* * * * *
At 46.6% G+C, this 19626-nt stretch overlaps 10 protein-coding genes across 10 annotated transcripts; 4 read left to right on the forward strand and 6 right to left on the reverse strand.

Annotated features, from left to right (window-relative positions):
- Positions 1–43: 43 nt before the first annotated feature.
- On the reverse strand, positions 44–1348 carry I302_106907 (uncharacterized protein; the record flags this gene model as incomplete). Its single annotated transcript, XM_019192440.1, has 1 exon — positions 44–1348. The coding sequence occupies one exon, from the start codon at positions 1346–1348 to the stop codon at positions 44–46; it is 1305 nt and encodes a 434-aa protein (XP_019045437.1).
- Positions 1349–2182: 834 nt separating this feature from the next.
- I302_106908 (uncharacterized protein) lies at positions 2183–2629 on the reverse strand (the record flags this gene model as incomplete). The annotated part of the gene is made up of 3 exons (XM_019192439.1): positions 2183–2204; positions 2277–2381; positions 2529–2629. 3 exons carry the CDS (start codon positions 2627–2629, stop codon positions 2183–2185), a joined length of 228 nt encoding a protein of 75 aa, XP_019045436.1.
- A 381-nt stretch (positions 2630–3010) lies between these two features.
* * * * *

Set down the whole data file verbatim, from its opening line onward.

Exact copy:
At 46.6% G+C, this 19626-nt stretch overlaps 10 protein-coding genes across 10 annotated transcripts; 4 read left to right on the forward strand and 6 right to left on the reverse strand.

Annotated features, from left to right (window-relative positions):
- Positions 1–43: 43 nt before the first annotated feature.
- On the reverse strand, positions 44–1348 carry I302_106907 (uncharacterized protein; the record flags this gene model as incomplete). Its single annotated transcript, XM_019192440.1, has 1 exon — positions 44–1348. The coding sequence occupies one exon, from the start codon at positions 1346–1348 to the stop codon at positions 44–46; it is 1305 nt and encodes a 434-aa protein (XP_019045437.1).
- Positions 1349–2182: 834 nt separating this feature from the next.
- I302_106908 (uncharacterized protein) lies at positions 2183–2629 on the reverse strand (the record flags this gene model as incomplete). The annotated part of the gene is made up of 3 exons (XM_019192439.1): positions 2183–2204; positions 2277–2381; positions 2529–2629. 3 exons carry the CDS (start codon positions 2627–2629, stop codon positions 2183–2185), a joined length of 228 nt encoding a protein of 75 aa, XP_019045436.1.
- A 381-nt stretch (positions 2630–3010) lies between these two features.